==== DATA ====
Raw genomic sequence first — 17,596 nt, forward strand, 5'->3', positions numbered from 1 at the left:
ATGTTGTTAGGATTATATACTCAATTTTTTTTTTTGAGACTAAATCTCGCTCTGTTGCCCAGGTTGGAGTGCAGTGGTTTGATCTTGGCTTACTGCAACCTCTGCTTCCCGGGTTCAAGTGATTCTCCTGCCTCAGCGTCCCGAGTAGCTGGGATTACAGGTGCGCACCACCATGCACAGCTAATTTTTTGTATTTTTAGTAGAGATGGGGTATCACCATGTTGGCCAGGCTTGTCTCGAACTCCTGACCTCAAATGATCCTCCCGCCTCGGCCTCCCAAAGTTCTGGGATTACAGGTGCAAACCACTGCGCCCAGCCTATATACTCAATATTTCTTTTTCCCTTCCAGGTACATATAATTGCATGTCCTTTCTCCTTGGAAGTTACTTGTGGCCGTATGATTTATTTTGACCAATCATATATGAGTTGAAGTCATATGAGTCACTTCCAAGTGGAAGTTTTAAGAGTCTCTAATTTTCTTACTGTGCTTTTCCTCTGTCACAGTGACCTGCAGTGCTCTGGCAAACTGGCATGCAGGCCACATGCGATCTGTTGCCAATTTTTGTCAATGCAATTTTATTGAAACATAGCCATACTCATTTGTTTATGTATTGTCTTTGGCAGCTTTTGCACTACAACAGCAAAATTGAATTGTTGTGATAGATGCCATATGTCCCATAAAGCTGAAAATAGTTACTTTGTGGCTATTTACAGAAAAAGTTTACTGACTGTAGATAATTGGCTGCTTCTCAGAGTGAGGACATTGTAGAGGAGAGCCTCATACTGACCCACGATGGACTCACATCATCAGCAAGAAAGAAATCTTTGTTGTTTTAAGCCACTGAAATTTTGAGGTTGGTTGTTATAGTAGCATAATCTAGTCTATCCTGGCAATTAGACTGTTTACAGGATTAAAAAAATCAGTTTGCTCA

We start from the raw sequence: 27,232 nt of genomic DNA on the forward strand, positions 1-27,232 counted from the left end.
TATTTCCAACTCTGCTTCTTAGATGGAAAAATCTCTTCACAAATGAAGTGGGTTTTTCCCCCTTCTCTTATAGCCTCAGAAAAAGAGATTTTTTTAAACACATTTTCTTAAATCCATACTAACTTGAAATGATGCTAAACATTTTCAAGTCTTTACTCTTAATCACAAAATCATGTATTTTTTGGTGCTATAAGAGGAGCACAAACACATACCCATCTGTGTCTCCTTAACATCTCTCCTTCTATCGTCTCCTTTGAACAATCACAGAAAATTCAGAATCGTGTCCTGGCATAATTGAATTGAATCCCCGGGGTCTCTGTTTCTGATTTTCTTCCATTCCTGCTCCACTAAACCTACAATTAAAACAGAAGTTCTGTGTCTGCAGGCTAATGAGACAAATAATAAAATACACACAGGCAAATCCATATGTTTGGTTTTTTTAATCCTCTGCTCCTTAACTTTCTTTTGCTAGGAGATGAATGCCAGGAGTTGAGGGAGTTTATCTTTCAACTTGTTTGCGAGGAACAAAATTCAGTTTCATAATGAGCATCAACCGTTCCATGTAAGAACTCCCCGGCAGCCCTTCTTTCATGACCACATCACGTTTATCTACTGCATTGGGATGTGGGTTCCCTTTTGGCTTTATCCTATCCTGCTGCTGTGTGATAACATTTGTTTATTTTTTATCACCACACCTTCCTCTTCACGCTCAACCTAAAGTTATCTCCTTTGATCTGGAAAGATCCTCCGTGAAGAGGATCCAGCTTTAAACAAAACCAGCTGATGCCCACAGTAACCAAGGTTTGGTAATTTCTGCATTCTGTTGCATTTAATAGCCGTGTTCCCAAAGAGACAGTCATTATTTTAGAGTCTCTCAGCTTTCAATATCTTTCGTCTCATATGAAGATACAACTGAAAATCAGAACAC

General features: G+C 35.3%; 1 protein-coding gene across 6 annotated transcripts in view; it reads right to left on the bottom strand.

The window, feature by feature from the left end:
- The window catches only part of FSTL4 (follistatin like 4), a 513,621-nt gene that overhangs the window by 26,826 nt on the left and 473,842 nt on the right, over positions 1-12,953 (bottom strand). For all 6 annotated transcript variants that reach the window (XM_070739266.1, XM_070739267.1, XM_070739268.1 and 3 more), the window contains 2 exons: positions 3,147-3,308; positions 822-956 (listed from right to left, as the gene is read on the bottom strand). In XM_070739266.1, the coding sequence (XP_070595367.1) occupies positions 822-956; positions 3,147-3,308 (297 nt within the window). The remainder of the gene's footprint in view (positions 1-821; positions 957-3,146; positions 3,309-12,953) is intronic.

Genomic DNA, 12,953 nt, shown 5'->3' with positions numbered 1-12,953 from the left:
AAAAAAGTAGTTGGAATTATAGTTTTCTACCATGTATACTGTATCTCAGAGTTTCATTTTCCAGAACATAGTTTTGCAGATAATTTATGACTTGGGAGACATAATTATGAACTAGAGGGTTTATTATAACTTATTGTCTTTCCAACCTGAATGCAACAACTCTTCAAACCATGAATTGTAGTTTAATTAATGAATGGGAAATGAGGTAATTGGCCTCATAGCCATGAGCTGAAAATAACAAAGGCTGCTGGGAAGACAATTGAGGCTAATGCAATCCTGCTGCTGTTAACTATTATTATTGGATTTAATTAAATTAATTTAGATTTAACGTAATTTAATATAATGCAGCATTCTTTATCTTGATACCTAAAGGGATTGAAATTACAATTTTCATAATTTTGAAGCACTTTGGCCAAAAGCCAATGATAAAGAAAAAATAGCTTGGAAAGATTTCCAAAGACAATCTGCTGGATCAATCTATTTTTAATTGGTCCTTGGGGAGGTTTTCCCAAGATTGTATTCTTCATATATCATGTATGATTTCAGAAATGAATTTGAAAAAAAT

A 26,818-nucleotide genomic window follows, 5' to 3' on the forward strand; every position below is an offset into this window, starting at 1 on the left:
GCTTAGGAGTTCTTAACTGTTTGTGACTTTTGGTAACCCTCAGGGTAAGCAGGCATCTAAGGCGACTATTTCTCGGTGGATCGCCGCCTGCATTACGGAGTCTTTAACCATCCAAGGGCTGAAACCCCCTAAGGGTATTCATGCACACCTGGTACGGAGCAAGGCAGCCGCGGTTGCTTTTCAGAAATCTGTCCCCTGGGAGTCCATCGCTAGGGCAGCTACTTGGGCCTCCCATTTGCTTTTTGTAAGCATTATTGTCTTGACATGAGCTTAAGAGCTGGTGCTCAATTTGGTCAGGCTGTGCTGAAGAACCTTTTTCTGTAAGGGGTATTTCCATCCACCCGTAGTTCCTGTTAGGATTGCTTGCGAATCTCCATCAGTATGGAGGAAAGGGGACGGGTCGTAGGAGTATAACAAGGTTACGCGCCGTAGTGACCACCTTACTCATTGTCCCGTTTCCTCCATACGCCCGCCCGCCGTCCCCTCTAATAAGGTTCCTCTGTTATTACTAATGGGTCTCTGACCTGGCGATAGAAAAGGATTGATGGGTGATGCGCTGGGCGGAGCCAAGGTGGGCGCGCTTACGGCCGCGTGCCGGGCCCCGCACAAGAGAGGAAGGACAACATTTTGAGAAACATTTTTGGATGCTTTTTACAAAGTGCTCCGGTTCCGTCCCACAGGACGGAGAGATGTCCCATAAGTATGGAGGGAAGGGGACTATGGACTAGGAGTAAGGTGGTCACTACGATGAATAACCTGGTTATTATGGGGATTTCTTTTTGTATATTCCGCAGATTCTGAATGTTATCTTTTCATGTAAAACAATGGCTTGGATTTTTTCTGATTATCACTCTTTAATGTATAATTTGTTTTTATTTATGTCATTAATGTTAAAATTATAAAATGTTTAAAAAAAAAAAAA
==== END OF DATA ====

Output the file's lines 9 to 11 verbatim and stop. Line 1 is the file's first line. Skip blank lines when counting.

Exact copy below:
AAAAAAGTAGTTGGAATTATAGTTTTCTACCATGTATACTGTATCTCAGAGTTTCATTTTCCAGAACATAGTTTTGCAGATAATTTATGACTTGGGAGACATAATTATGAACTAGAGGGTTTATTATAACTTATTGTCTTTCCAACCTGAATGCAACAACTCTTCAAACCATGAATTGTAGTTTAATTAATGAATGGGAAATGAGGTAATTGGCCTCATAGCCATGAGCTGAAAATAACAAAGGCTGCTGGGAAGACAATTGAGGCTAATGCAATCCTGCTGCTGTTAACTATTATTATTGGATTTAATTAAATTAATTTAGATTTAACGTAATTTAATATAATGCAGCATTCTTTATCTTGATACCTAAAGGGATTGAAATTACAATTTTCATAATTTTGAAGCACTTTGGCCAAAAGCCAATGATAAAGAAAAAATAGCTTGGAAAGATTTCCAAAGACAATCTGCTGGATCAATCTATTTTTAATTGGTCCTTGGGGAGGTTTTCCCAAGATTGTATTCTTCATATATCATGTATGATTTCAGAAATGAATTTGAAAAAAAT

A 26,818-nucleotide genomic window follows, 5' to 3' on the forward strand; every position below is an offset into this window, starting at 1 on the left:
GCTTAGGAGTTCTTAACTGTTTGTGACTTTTGGTAACCCTCAGGGTAAGCAGGCATCTAAGGCGACTATTTCTCGGTGGATCGCCGCCTGCATTACGGAGTCTTTAACCATCCAAGGGCTGAAACCCCCTAAGGGTATTCATGCACACCTGGTACGGAGCAAGGCAGCCGCGGTTGCTTTTCAGAAATCTGTCCCCTGGGAGTCCATCGCTAGGGCAGCTACTTGGGCCTCCCATTTGCTTTTTGTAAGCATTATTGTCTTGACATGAGCTTAAGAGCTGGTGCTCAATTTGGTCAGGCTGTGCTGAAGAACCTTTTTCTGTAAGGGGTATTTCCATCCACCCGTAGTTCCTGTTAGGATTGCTTGCGAATCTCCATCAGTATGGAGGAAAGGGGACGGGTCGTAGGAGTATAACAAGGTTACGCGCCGTAGTGACCACCTTACTCATTGTCCCGTTTCCTCCATACGCCCGCCCGCCGTCCCCTCTAATAAGGTTCCTCTGTTATTACTAATGGGTCTCTGACCTGGCGATAGAAAAGGATTGATGGGTGATGCGCTGGGCGGAGCCAAGGTGGGCGCGCTTACGGCCGCGTGCCGGGCCCCGCACAAGAGAGGAAGGACAACATTTTGAGAAACATTTTTGGATGCTTTTTACAAAGTGCTCCGGTTCCGTCCCACAGGACGGAGAGATGTCCCATAAGTATGGAGGGAAGGGGACTATGGACTAGGAGTAAGGTGGTCACTACGATGAATAACCTGGTTATTATGGGGATTTCTTTTTGTATATTCCGCAGATTCTGAATGTTATCTTTTCATGTAAAACAATGGCTTGGATTTTTTCTGATTATCACTCTTTAATGTATAATTTGTTTTTATTTATGTCATTAATGTTAAAATTATAAAATGTTTAAAAAAAAAAAAA